School Days, School Days… – Part II
Unlike some of the horror stories I’ve heard about Catholic school teachers, ours were pretty much harmless. For the most part. Actually, at S.S.P.P. the teachers suffered way more than the students. We made sure of that.
You see, by the time I was in grade school, corporal punishment had become politically incorrect. The old wooden paddles had been hung up for good, and teachers had to resort to other less physical ways to frighten us into submission. One of these was to send us out into the hallway whenever we misbehaved. I know this doesn’t sound like much of a punishment, but believe me it was. That’s because you never knew when Sr. Peggy would turn the corner and find you standing there, alone and defenseless.
As looks go, there was nothing particularly frightening about Sr. Peggy. In fact, her appearance was rather unremarkable. I don’t mean that in a negative way. She was average height, had a short, practical hairstyle, and she wore conservative, contemporary outfits rather than a traditional nun’s habit. There was nothing about her appearance that should have stirred up feelings of terror at the mere sight of her. But that’s exactly what would happen.
This one time I had been sent out into the hall for talking in class. As I stood there, leaning against the wall, I heard the sound of the swinging door at the end of the corridor. Then Sr. Peggy appeared, menacingly, like a lion emerging from the savannah grass. As she slowly approached me, her dark eyes fixed on me like a hunter closing in on its prey, I thought I might wet myself. Maybe I did? I don’t remember. In fact, I don’t remember anything about what happened next. My brain must have wiped it from my memory for my own good.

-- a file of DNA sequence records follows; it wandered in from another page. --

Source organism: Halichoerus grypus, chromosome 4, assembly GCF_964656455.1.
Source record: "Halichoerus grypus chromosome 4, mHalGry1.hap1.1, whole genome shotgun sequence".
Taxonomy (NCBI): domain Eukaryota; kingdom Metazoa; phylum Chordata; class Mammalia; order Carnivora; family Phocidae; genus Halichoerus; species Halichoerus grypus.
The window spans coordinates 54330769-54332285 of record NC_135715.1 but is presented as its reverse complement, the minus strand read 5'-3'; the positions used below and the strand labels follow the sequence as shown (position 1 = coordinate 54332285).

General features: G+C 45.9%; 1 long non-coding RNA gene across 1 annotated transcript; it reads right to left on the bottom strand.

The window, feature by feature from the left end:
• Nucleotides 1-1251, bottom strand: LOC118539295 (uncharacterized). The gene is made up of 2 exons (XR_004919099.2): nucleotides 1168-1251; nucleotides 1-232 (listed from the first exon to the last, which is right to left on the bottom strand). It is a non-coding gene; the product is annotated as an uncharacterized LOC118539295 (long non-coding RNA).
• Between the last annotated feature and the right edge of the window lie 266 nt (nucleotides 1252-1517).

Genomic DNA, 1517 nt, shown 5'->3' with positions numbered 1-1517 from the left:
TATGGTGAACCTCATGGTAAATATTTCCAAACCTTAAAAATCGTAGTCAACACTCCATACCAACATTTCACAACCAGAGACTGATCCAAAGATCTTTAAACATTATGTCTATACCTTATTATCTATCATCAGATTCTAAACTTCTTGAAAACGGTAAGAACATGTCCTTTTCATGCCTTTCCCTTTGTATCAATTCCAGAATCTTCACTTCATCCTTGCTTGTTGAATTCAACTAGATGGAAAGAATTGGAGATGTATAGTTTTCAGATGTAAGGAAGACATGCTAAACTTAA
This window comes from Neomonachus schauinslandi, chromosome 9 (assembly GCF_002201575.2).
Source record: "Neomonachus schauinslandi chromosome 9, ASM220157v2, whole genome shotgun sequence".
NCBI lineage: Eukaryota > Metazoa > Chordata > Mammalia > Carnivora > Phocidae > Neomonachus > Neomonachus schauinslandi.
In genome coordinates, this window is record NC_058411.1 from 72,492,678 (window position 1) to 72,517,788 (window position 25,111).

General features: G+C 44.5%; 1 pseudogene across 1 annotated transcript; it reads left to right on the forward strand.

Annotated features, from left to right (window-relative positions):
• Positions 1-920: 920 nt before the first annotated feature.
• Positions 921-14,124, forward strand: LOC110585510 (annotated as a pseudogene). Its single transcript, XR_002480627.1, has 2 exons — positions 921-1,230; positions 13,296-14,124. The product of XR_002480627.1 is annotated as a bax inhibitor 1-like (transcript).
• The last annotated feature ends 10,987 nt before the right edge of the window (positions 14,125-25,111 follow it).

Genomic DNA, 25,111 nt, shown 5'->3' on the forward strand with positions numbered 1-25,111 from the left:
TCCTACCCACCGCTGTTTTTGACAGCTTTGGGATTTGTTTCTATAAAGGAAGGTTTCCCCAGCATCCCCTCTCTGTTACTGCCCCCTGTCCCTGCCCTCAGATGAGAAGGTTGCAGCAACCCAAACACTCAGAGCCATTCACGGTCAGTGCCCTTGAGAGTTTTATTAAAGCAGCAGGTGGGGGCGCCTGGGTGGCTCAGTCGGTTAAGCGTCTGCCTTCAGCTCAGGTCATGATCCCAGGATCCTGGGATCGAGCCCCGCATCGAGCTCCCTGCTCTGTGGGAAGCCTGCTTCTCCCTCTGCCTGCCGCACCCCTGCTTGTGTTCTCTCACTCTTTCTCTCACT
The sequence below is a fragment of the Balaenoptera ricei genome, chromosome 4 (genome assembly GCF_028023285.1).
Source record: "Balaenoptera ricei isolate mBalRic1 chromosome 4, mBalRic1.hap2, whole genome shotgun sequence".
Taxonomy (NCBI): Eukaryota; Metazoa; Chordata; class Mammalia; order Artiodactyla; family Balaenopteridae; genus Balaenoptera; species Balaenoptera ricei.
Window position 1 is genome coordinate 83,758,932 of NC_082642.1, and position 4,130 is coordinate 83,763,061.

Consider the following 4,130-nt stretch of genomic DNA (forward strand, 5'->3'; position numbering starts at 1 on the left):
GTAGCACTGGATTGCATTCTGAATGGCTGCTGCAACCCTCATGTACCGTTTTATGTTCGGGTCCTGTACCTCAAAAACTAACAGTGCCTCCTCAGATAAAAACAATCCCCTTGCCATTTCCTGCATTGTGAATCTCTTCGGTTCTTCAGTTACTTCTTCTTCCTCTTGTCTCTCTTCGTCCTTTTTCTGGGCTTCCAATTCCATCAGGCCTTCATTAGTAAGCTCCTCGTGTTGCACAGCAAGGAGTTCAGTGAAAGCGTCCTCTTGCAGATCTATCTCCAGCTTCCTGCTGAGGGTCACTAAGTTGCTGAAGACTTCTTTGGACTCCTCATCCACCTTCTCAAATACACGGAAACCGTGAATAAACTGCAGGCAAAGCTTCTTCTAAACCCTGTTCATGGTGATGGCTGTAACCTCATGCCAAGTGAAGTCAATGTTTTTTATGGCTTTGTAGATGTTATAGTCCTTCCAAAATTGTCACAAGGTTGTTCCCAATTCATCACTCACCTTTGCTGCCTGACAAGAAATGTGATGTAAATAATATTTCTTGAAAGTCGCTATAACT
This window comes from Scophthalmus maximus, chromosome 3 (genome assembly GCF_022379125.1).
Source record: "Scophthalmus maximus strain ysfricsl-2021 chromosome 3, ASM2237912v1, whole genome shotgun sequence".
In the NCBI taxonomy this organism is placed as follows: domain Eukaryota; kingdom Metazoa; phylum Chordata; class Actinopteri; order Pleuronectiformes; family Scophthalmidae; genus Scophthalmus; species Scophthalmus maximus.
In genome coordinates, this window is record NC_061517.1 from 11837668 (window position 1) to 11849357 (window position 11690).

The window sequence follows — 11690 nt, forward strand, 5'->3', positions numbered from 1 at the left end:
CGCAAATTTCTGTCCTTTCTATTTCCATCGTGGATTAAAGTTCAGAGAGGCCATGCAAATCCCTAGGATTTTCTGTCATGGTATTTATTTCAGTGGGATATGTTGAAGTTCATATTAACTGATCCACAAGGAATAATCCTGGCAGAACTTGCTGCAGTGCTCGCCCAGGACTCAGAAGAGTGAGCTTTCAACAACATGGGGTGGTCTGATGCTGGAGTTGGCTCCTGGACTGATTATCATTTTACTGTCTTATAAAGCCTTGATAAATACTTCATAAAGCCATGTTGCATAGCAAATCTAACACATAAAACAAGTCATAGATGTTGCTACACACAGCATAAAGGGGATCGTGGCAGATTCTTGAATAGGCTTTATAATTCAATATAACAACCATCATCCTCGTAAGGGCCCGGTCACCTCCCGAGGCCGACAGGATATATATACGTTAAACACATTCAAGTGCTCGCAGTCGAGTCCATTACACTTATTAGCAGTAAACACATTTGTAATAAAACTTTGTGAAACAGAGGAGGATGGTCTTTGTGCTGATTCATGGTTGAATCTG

Usually, if Sr. Peggy caught you out in the hallway or found you fooling around in the cafeteria, she’d grab you by your ear and drag you off to her office, where unspeakable horrors awaited. At least that’s what we imagined. I think that’s what made her so frightening—the unknown. She was quiet and mysterious. The only time you heard her speak was when she was making an announcement over the P.A. or when she was yelling at us in the cafeteria with her thunderous voice. No one really knew for sure what happened once she dragged you off to her office. We were too afraid to ask those lucky enough to have survived the ordeal. I know of several students who went in, never to be seen again.
The only one of our teachers who came close to frightening us as much as Sr. Peggy was Sr. Rita, who taught 5th-grade music and math. Sr. Rita was imposingly tall, around 120 years old, and always seemed angry. She had a short fuse, and when she blew up—look out! No one dared fool around in Sr. Rita’s class. She’d toss you out into the hall for the slightest of infractions, and her daily lessons were so demanding, you couldn’t afford to miss a thing.
One time Sr. Rita caught me giggling while we were singing the musical favorite “Oklahoma,” and she abruptly stopped playing the piano.
“Something funny, Mr. Brkich?” she asked, through her clenched yellow teeth.
Stunned, I foolishly thought that honesty was the best policy. “Oh…sorry, Sr. Rita,” I said. “I was just laughing at the part where it says ‘the old weepin’ willer is laughing at me!’ It’s funny…you know…a tree, laughing at you?”
But Sr. Rita failed to see anything humorous in the lyrics. Honestly, I don’t think she even had a sense of humor. The only thing she cared about was that we emphasized our T’s and S’s while we sang and that we hummed through our teeth and never, ever through our closed lips.
Seconds later I was out in the hallway, nervously awaiting the bell and praying that Sr. Peggy was off torturing some other kid in her office.
For more, download Cageball, Poker, and the Atomic Wedgie: And other tales of Catholic school mischief